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Java & .NET Stored Procedures Guide

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Introduction to Stored Procedures, Triggers, and User Defined Functions

Stored procedures and triggers provide the ability to write Java and .NET routines that contain SQL statements and store those routines within a c-treeACE SQL database. Tools and applications can then execute the procedures.

A stored procedure is a snippet of code embedded in an SQL CREATE PROCEDURE statement. The snippet can use all standard Java or .NET features as well as c-treeACE SQL supplied Java classes for processing any number of SQL statements.

A trigger is a special type of stored procedure that helps ensure referential integrity for a database. Like stored procedures, triggers also contain Java or .NET code (embedded in a CREATE TRIGGER statement) and classes. However, triggers are automatically invoked (“fired”) by certain SQL operations (an insert, update, or delete operation) on the trigger’s target table.

User defined functions (UDFs) extend the availability of built-in scalar functions with modules written by the user. The user can transform data with custom routines for their unique business needs. These procedures are created with the c-treeACE SQL CREATE FUNCTION statement.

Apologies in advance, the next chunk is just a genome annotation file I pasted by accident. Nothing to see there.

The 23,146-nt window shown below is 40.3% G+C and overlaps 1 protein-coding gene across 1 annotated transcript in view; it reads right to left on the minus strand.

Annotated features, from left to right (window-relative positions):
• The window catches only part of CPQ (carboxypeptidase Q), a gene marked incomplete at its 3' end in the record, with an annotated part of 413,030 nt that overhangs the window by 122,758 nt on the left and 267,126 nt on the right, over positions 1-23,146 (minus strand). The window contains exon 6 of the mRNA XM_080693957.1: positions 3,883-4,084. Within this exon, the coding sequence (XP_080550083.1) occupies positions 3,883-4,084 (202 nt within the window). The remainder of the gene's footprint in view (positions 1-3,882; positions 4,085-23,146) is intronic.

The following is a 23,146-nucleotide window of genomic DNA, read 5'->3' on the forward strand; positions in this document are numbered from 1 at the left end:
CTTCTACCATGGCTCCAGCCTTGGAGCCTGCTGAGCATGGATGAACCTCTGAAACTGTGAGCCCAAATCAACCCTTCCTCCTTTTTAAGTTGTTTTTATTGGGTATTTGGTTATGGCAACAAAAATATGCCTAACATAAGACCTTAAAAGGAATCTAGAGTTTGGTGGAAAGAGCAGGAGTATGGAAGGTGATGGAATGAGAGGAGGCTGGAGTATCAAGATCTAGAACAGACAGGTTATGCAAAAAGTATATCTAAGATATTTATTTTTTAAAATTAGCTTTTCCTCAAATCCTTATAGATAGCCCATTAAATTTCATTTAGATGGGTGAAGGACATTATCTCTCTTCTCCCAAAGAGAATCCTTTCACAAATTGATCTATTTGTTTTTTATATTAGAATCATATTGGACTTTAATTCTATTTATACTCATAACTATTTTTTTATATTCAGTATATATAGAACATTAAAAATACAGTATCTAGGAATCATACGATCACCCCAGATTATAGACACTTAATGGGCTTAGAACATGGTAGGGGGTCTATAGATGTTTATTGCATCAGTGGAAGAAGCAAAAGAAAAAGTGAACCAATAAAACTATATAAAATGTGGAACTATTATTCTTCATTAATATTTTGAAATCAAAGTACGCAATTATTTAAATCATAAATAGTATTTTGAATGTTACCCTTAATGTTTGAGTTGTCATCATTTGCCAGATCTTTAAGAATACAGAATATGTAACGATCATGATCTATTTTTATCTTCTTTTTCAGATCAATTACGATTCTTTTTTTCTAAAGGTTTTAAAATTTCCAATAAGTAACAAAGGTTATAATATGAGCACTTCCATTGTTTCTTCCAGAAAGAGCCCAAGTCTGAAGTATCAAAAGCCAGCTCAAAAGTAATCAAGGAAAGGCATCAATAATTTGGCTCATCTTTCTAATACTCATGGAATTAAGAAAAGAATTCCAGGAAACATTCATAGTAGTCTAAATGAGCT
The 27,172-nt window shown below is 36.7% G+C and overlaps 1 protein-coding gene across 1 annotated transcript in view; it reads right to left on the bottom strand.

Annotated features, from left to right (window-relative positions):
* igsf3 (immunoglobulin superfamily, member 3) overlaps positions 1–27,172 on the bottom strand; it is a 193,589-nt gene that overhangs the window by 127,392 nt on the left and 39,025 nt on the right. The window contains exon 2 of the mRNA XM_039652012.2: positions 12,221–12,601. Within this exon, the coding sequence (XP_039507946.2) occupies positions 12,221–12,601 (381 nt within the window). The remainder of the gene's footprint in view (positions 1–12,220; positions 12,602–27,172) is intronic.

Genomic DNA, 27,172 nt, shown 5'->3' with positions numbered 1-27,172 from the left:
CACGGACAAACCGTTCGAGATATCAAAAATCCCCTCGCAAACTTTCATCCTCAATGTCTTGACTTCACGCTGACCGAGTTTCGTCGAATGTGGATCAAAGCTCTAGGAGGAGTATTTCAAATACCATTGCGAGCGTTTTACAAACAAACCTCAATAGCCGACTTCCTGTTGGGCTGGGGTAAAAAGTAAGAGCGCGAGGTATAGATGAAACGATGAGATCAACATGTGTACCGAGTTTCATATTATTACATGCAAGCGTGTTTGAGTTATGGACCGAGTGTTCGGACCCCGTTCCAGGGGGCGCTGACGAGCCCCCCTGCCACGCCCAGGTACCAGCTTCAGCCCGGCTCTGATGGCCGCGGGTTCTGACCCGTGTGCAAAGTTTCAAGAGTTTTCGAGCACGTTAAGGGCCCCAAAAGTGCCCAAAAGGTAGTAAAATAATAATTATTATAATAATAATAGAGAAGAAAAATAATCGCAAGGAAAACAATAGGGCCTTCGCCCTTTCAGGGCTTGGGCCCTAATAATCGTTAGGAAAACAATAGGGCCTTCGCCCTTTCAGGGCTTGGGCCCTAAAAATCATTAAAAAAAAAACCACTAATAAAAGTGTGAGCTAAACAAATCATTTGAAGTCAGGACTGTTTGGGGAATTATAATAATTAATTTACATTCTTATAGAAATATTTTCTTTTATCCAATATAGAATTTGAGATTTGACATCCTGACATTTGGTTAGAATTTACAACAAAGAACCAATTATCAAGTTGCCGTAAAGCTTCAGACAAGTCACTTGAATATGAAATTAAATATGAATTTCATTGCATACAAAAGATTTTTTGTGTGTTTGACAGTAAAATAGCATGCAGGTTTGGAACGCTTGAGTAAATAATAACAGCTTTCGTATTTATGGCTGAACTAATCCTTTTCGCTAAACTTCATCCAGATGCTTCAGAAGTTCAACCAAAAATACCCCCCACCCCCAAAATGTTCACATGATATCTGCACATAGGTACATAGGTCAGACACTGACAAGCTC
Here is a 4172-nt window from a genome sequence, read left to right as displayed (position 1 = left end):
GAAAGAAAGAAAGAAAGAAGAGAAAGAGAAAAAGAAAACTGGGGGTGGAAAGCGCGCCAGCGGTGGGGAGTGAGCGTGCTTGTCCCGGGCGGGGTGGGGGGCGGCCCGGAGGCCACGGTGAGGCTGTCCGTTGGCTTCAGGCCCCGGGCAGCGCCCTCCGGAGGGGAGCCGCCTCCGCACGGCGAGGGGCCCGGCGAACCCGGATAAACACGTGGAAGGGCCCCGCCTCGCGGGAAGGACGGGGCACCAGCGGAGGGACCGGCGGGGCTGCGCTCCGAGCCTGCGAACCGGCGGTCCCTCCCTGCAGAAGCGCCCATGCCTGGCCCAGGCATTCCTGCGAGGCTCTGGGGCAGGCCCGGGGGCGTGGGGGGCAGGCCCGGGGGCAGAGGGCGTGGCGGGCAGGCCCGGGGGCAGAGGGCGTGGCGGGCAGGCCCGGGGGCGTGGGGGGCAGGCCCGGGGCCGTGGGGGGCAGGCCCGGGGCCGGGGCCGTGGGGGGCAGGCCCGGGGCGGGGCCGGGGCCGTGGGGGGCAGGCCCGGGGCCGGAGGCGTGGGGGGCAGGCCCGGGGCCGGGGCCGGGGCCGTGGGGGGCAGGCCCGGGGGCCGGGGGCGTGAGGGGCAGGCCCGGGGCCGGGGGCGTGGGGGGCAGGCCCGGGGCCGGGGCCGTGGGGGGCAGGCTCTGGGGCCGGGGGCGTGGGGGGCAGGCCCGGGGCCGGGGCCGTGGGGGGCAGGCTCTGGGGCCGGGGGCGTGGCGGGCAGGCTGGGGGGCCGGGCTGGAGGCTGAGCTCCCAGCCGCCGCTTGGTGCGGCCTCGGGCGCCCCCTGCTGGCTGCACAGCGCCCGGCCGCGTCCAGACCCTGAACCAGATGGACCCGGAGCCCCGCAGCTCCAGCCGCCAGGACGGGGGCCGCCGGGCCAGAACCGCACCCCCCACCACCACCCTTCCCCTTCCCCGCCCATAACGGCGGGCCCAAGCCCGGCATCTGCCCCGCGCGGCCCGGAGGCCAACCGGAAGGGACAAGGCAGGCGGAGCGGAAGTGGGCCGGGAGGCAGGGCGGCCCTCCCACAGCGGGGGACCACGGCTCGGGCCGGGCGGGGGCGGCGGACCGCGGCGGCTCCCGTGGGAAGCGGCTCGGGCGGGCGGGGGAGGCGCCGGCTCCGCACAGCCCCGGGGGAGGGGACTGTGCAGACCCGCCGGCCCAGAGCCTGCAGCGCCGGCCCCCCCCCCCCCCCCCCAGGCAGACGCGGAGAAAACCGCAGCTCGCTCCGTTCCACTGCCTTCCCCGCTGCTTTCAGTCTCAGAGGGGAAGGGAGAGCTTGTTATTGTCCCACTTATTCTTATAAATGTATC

Advantages of Stored Procedures

Stored procedures and triggers provide a flexible, general mechanism to store a collection of SQL statements and program constructs in a database enforcing business rules and performing administrative tasks.

The ability to write stored procedures and triggers expands the flexibility and performance of applications that access a c-treeACE SQL environment:

  • In a client/server environment, applications make only a single client/server request for the entire procedure, instead of one or more requests for each c-treeACE SQL statement in the stored procedure or trigger.
  • Stored procedures and triggers are stored in compiled form (as well as source-code form), so they execute much faster than a corresponding c-treeACE SQL script.
  • Stored procedures can implement elaborate algorithms to enforce complex business rules. The details of the procedure implementation can change without requiring changes in an application that calls the procedure.

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